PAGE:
Teaching on a cruise ship requires confidence| Lessons learned from surfing

ByRick Deutsch

Teaching on a cruise ship requires confidence| Lessons learned from surfing

Recently, the annual Mavericks Surfing Invitation competition was held at Half Moon Bay, CA. This is about an hour south of San Francisco. It was streaming live on the internet all day. Yes, I watched. The big deal here is that the waves can grow to 40 feet high. Really. A 4-story house. This spot on the planet is at the confluence of three major currents and if the stars are right, when storms in the Asian region brew…the swells travel all the way to California.

Ride the wild surf!

Ride the wild surf!

On January 25th, all “heck” broke loose. The competition was on. After a full day of surfing and dodging the rocky bottom, the winner was “Twiggy” Baker, a 40-year-old from Durban, South Africa. He won the $50,000 first prize. Two perfect rides.

Boaters gawking at the surfers

Boaters gawking at the surfers

What does all this have to do with speaking on a cruise ship?  Let’s use metaphors here. Twiggy had to have supreme confidence to tackle these water monsters. He had fear – but controlled fear. Don’t do anything wrong to become a victim. Mavericks HAS killed people.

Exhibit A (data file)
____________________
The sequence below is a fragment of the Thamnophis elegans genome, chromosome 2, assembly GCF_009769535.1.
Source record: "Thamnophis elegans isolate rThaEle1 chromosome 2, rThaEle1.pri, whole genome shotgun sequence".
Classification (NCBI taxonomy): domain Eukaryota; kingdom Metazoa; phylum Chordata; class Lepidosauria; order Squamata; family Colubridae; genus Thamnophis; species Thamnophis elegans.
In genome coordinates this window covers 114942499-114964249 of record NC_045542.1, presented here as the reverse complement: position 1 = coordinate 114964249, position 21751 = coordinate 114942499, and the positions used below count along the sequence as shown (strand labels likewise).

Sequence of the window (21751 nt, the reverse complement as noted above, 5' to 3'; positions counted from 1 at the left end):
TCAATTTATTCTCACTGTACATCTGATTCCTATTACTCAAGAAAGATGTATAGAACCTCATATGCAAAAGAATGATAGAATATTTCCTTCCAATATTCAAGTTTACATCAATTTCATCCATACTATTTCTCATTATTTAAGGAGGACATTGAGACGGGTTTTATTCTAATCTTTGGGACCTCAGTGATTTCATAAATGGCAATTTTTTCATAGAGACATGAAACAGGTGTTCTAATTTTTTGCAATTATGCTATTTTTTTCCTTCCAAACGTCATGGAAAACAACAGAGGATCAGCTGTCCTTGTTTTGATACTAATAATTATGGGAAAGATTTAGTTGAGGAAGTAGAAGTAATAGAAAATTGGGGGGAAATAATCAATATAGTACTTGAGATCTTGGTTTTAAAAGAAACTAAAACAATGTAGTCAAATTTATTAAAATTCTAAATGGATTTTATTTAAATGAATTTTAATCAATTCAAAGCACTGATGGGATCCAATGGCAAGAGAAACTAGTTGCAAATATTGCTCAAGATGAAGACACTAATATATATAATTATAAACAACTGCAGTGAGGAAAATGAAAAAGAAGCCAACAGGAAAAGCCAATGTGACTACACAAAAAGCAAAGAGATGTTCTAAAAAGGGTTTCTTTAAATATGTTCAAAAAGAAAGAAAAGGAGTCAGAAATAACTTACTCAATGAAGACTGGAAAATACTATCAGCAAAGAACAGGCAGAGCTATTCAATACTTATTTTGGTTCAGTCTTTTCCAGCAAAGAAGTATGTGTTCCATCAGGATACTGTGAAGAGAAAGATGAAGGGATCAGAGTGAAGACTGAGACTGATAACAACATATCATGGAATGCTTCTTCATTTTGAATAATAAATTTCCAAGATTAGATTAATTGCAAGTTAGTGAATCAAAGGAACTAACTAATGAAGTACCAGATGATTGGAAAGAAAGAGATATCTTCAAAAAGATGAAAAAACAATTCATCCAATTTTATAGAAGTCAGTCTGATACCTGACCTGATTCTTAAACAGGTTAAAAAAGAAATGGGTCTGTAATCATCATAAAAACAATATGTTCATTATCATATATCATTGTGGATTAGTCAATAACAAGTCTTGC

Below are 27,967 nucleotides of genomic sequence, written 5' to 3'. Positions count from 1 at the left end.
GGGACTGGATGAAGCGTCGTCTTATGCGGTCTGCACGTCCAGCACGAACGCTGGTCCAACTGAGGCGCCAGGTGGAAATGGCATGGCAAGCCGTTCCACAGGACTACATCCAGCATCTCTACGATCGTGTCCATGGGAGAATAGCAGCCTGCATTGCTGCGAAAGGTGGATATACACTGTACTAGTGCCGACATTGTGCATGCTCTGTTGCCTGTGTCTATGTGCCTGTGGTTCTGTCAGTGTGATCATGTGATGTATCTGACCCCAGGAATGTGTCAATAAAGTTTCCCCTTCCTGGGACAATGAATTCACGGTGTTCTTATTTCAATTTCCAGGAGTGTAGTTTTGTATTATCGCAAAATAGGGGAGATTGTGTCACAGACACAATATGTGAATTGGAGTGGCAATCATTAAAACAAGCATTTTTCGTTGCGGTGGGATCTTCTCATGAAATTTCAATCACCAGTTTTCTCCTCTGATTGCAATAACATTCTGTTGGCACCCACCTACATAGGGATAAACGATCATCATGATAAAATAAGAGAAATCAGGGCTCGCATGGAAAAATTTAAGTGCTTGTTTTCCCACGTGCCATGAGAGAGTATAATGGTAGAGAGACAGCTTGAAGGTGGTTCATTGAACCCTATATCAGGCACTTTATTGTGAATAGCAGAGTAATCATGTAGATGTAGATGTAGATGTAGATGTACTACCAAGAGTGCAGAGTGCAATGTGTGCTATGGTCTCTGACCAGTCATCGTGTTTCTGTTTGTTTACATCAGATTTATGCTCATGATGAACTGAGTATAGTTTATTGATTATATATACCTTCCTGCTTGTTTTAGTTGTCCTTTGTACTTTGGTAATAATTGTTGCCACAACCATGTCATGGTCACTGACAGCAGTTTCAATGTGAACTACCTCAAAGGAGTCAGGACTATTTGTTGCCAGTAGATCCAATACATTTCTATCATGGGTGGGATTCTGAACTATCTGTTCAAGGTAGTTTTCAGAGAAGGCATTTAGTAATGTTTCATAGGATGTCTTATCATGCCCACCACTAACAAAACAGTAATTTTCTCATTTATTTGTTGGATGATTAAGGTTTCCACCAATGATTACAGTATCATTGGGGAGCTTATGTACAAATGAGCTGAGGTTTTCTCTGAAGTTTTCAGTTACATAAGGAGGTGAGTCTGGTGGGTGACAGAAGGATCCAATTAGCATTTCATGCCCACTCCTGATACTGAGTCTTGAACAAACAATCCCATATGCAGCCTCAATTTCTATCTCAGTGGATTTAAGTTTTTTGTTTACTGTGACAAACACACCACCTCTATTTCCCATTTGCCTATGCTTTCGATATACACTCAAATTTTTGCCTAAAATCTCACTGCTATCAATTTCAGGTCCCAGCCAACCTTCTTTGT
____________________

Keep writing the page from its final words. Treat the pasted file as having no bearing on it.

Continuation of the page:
Public speaking is hard - get good at it.

Public speaking is hard – get good at it.

A speaker needs confidence to overcome glossophobia – the fear of speaking. Twiggy practices his craft a lot. Speakers need to do the same. Approach the audience as if the swells are building and ready to curl. Hang in there and give it your best. It will be easy if you have rehearsed. Time your pauses, involve the audience. Hang 10. Don’t be a hodad – a fake surfer. Be the real deal. Win first place at your craft.

Surf’s up!

 

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